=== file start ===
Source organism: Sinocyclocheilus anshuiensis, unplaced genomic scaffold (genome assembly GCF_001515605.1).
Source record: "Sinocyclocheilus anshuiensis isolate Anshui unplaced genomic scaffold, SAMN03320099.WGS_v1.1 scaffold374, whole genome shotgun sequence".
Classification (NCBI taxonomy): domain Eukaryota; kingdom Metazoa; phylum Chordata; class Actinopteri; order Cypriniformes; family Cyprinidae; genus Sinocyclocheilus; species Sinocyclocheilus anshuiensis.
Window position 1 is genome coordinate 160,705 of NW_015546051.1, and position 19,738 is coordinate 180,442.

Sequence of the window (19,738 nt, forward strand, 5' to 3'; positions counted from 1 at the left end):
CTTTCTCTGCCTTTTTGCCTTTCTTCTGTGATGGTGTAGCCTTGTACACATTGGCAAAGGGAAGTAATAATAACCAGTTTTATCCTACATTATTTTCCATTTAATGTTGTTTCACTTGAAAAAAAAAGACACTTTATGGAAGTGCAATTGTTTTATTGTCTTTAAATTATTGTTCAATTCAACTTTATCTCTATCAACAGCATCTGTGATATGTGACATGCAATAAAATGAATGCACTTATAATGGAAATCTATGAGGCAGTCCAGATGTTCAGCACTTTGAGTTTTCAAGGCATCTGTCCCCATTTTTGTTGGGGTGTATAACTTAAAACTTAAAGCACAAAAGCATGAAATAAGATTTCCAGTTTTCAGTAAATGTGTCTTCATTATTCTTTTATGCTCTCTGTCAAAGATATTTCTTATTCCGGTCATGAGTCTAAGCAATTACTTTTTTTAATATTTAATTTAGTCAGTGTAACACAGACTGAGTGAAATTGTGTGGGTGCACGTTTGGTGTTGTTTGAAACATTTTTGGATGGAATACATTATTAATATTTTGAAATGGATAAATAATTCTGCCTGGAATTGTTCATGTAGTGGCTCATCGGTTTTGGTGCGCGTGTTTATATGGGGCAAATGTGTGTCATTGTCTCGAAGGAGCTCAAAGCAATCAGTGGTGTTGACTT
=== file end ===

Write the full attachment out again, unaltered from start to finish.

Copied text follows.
Source organism: Sinocyclocheilus anshuiensis, unplaced genomic scaffold (genome assembly GCF_001515605.1).
Source record: "Sinocyclocheilus anshuiensis isolate Anshui unplaced genomic scaffold, SAMN03320099.WGS_v1.1 scaffold374, whole genome shotgun sequence".
Classification (NCBI taxonomy): domain Eukaryota; kingdom Metazoa; phylum Chordata; class Actinopteri; order Cypriniformes; family Cyprinidae; genus Sinocyclocheilus; species Sinocyclocheilus anshuiensis.
Window position 1 is genome coordinate 160,705 of NW_015546051.1, and position 19,738 is coordinate 180,442.

Sequence of the window (19,738 nt, forward strand, 5' to 3'; positions counted from 1 at the left end):
CTTTCTCTGCCTTTTTGCCTTTCTTCTGTGATGGTGTAGCCTTGTACACATTGGCAAAGGGAAGTAATAATAACCAGTTTTATCCTACATTATTTTCCATTTAATGTTGTTTCACTTGAAAAAAAAAGACACTTTATGGAAGTGCAATTGTTTTATTGTCTTTAAATTATTGTTCAATTCAACTTTATCTCTATCAACAGCATCTGTGATATGTGACATGCAATAAAATGAATGCACTTATAATGGAAATCTATGAGGCAGTCCAGATGTTCAGCACTTTGAGTTTTCAAGGCATCTGTCCCCATTTTTGTTGGGGTGTATAACTTAAAACTTAAAGCACAAAAGCATGAAATAAGATTTCCAGTTTTCAGTAAATGTGTCTTCATTATTCTTTTATGCTCTCTGTCAAAGATATTTCTTATTCCGGTCATGAGTCTAAGCAATTACTTTTTTTAATATTTAATTTAGTCAGTGTAACACAGACTGAGTGAAATTGTGTGGGTGCACGTTTGGTGTTGTTTGAAACATTTTTGGATGGAATACATTATTAATATTTTGAAATGGATAAATAATTCTGCCTGGAATTGTTCATGTAGTGGCTCATCGGTTTTGGTGCGCGTGTTTATATGGGGCAAATGTGTGTCATTGTCTCGAAGGAGCTCAAAGCAATCAGTGGTGTTGACTT